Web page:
Fulfillment Guidelines for Licensed Agent and Administrative Staff Activities

Fulfillment type models provide significant assistance to producers and free them up to concentrate on selling insurance products. While these methods are helpful, there are also certain activities that only a licensed agent can perform, which cannot be delegated to any unlicensed personnel.

As a reminder, below are important guidelines that you must follow if you are operating in, or anticipate operating in, a fulfillment type of environment.

Acts of Agents
Although the different state jurisdictions define the acts of an agent somewhat differently, all states would consider solicitation, negotiation and effectuation of insurance as activities that require an agent license, training where required and appointment if applicable. These activities may take the form of face-to-face contact, telephone contact or correspondence such as e-mail or faxes. State licensing requirements also do not define these activities with much specificity. These activities are instead generally described as follows:

Soliciting — Any activity that seeks or attempts to ask, persuade or urge an individual to purchase an insurance policy or features.

Negotiating — Conferring with or offering advice to a customer, or any other action, which brings about an understanding or agreement to a transaction that is designed to settle or arrive at a resolution of the terms or features of a policy.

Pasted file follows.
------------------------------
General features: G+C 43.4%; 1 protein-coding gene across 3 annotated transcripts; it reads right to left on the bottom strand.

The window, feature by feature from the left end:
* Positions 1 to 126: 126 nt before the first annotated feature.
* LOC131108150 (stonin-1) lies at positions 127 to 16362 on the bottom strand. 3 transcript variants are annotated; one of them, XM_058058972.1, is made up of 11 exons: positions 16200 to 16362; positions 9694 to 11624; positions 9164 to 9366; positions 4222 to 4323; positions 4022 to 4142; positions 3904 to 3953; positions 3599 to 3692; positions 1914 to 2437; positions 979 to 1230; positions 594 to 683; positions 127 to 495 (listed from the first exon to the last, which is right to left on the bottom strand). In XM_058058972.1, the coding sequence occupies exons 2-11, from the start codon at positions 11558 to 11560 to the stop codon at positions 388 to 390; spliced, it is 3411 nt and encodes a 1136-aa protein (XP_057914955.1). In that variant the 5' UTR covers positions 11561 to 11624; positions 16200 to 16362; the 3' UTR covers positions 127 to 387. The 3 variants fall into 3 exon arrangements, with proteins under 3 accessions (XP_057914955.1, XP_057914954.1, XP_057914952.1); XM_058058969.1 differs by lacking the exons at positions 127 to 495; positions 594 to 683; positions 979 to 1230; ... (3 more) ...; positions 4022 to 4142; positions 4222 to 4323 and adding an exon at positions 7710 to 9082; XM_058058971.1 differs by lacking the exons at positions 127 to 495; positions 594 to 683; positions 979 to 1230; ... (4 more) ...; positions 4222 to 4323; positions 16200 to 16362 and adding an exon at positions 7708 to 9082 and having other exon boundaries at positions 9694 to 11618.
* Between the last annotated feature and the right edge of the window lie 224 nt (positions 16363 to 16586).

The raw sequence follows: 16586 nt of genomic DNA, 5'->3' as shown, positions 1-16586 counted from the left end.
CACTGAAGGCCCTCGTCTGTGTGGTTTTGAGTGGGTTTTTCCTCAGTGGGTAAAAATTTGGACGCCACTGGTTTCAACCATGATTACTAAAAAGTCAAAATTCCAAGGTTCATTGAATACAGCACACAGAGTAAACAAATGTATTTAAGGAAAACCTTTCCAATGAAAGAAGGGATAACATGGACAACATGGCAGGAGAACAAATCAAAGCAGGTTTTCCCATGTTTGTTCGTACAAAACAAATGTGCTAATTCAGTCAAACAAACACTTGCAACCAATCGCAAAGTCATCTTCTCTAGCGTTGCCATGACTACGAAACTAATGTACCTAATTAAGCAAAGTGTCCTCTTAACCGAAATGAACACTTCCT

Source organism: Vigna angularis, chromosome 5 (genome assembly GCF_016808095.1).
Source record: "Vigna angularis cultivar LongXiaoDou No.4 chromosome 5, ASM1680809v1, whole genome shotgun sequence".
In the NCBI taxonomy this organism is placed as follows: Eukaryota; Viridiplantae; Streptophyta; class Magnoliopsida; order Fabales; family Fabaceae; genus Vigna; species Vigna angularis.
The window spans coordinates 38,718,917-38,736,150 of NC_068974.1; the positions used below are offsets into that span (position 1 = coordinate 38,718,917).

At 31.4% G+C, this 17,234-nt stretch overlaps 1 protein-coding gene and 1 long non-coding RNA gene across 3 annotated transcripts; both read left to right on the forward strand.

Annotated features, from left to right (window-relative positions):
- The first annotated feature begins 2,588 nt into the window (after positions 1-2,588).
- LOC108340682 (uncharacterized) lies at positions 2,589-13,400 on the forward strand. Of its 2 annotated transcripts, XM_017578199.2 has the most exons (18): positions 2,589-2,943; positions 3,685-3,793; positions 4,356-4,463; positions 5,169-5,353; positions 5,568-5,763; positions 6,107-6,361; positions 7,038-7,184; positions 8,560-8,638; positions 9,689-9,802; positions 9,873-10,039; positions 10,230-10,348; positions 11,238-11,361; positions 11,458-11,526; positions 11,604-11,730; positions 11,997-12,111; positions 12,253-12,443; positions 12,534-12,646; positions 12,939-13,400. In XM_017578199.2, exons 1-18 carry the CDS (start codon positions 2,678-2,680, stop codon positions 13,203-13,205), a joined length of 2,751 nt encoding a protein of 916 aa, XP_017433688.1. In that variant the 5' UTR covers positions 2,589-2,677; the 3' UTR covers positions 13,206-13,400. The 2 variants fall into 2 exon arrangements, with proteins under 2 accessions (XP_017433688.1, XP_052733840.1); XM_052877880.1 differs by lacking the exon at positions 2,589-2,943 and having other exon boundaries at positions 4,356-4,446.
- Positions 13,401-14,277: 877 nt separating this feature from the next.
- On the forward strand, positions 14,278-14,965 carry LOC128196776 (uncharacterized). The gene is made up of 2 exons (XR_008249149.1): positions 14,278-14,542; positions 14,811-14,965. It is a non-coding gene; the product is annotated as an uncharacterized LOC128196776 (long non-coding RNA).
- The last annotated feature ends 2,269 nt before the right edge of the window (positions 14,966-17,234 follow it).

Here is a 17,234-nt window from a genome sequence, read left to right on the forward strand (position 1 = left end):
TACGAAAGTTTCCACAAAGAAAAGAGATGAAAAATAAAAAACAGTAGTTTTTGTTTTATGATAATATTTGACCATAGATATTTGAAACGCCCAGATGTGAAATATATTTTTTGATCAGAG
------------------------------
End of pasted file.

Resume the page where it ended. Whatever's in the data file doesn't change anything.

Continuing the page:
Effecting — Any action designed to complete, bring about, put into effect, bind, eliminate or cancel a policy of insurance or additional insurance coverage.

The following activities absolutely require a license:

  • Explaining, interpreting or recommending coverage limits, benefits or payments.
  • Effecting temporary or conditional insurance.
  • Making sales involving replacements of existing coverage.

Acts Exempt from Licensing Requirements
Although the requirements vary by state, general categories of activities that do not require licensing could be described as follows:

  • Acts that are administrative or clerical.
  • Acts that are only indirectly related to the sale of the product.
  • Acts for which no commissions are payable.

Please remember that state laws may differ from these general guidelines, and you should consider specific bulletins or regulations in your state.

Current Processing Environment
Technology advances have changed the industry and producers are confronted with a broad array of services that will help them fulfill the application process. Genworth wants to remind you, however, that you should always keep licensing requirements in mind when relying on such services. The questions you should ask are:

  • What tasks are being performed on my behalf?
  • Do these tasks require licensing?
  • Are the people performing these tasks licensed?

Our goal is the same as yours and your producer – to issue policies for new business in accordance with the regulations of the state. As usual, we rely on you to comply with state licensing requirements when soliciting, negotiation and effecting insurance. If you have a fulfillment center or are considering implementing a fulfillment-processing model, please ensure that all functions requiring a license or training (as defined in “acts of an agent” above) are only completed by staff or agents who hold a valid license, are appropriately trained where required and appointed if applicable in the appropriate jurisdictions.

If you have any questions regarding this bulletin, please contact your Client Relationship Manager with your specific questions, and he or she will work with our legal and compliance organizations to answer your questions and concerns.

Fulfillment Guidelines for Licensed Agent and Administrative Staff Activities